The woman kneels at Jesus’ feet, the traditional position of a supplicant, and begs. Jesus’ response to her is appalling – we see Jesus at his very worst in the exchange. He says, “It is not fair to take the children’s food and throw it to the dogs.” She is already on her knees before him, and now he calls her a dog. By all rights she should have been floored by his response and crawled off in shame, like a whipped dog. But, writes Peter Hawkins, a kneeling woman does not have much further to fall – so she parries with Jesus “as if she were Portia or some other Shakespearian heroine who gets her man by using her wits.” He regards Canaanites as dogs, fine, she can accept this. She does not presume to be invited to dine at his table – but she asks him if she can gather some of the scraps from underneath. And Jesus finally responds as we have come to expect, with compassion, by saying, “Woman, great is your faith! Let it be done for you as you wish.” And her daughter was healed instantly.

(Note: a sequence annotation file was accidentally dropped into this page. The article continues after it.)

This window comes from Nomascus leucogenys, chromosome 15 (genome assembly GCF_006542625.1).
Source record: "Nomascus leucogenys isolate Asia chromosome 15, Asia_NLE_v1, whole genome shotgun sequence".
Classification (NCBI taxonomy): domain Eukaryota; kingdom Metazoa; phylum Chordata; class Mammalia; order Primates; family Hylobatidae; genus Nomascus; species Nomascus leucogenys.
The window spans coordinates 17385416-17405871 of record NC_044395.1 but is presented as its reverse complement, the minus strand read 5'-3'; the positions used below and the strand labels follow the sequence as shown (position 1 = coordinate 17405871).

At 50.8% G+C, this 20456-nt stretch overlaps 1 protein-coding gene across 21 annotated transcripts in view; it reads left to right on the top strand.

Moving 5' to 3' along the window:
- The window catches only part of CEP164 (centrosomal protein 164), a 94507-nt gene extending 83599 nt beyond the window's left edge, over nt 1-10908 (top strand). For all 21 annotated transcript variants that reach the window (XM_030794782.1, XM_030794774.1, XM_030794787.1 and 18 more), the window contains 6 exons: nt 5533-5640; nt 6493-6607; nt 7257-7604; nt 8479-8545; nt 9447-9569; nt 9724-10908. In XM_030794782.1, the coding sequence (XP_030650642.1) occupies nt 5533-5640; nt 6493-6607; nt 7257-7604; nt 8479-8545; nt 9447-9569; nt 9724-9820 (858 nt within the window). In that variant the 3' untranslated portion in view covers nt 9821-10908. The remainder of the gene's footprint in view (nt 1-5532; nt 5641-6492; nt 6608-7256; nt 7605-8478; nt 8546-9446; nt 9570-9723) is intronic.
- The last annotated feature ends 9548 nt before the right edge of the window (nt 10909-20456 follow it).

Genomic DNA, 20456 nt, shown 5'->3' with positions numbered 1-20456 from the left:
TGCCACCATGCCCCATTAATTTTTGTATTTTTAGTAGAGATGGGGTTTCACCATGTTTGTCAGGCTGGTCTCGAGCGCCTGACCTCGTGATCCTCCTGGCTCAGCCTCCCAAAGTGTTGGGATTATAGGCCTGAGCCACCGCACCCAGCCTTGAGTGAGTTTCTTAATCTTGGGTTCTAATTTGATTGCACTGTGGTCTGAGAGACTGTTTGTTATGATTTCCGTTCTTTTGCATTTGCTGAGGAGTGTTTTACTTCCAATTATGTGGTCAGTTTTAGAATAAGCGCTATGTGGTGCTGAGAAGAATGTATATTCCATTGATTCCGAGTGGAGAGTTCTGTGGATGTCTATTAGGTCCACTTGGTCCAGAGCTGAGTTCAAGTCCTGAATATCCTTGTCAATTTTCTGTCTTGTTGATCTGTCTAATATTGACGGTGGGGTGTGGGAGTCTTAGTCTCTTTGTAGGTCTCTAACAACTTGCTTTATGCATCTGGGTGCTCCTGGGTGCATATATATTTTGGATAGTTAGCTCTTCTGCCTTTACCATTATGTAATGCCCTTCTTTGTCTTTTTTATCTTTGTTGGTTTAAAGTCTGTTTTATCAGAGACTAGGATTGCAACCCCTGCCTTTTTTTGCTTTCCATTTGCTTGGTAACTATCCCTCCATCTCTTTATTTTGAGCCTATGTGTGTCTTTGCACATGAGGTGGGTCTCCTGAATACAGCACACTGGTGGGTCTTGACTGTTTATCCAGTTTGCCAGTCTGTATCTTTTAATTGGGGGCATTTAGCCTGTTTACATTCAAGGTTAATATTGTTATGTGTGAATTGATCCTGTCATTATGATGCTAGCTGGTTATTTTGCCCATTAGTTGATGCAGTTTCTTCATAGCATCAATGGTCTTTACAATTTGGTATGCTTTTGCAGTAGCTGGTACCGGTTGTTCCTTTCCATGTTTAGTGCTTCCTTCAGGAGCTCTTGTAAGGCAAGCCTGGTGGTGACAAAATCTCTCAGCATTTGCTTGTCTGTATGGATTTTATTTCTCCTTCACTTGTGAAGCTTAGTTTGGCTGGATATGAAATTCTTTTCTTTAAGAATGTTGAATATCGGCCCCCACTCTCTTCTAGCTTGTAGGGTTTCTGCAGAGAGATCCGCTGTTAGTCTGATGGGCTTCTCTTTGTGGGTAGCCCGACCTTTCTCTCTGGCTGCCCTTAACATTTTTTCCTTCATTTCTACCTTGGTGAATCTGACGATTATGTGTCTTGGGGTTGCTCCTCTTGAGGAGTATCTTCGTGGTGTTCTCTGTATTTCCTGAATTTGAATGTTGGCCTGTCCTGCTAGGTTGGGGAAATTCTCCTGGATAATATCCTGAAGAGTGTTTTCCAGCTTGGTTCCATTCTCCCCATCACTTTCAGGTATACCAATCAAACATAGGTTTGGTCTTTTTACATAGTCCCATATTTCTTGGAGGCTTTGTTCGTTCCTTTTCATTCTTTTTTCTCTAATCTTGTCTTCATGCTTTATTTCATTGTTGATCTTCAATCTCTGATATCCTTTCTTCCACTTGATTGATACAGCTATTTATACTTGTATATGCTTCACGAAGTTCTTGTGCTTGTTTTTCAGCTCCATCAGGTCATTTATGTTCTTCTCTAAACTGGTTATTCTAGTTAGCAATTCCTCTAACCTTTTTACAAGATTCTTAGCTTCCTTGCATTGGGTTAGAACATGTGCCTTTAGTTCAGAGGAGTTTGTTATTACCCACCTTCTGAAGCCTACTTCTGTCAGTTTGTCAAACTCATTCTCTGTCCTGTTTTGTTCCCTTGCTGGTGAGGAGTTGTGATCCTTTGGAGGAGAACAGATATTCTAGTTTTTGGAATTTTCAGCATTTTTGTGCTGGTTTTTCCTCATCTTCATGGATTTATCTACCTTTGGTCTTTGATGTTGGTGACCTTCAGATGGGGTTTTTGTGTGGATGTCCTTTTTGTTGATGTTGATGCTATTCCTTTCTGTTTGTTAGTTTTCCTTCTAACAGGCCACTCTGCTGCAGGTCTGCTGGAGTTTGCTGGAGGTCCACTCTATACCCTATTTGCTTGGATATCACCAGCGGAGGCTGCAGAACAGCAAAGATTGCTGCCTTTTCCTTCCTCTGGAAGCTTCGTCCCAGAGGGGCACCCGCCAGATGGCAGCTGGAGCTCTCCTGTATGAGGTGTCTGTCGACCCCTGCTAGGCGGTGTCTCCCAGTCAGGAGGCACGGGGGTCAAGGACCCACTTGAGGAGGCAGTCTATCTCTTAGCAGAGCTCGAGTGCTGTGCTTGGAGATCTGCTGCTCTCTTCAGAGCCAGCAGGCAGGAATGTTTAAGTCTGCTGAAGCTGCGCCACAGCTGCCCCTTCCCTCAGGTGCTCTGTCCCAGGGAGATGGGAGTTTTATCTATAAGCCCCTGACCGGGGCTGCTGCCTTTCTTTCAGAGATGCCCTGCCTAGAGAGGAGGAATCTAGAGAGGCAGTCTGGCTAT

In essence, Jesus loses the argument with the Canaanite woman. She persists, and as a result Jesus commends her faith and heals her daughter. He chooses to listen to someone whom others dismissed as unworthy, and to act with compassion in a situation in which no one would have faulted him for moving on, even though choosing to listen to this foreign woman and heal her daughter would cost him respect in the sight of others. He was clearly changed by this encounter. It cannot go unnoticed where this story is placed in Matthew’s narrative – just after Jesus had chided the Pharisees for being so concerned about his disciples not washing their hands before eating, telling all who would listen that what comes out of someone’s mouth is more important than what goes in. Then Jesus spews out of his mouth some pretty awful words directed at this woman, and in the process of their exchange, is convicted by his own argument. This passage becomes pivotal Matthew’s in gospel as the obvious starting point where Jesus began to adapt his ministry and message to include the Gentiles, not just the Jews. No longer Israel First! Now it’s People First!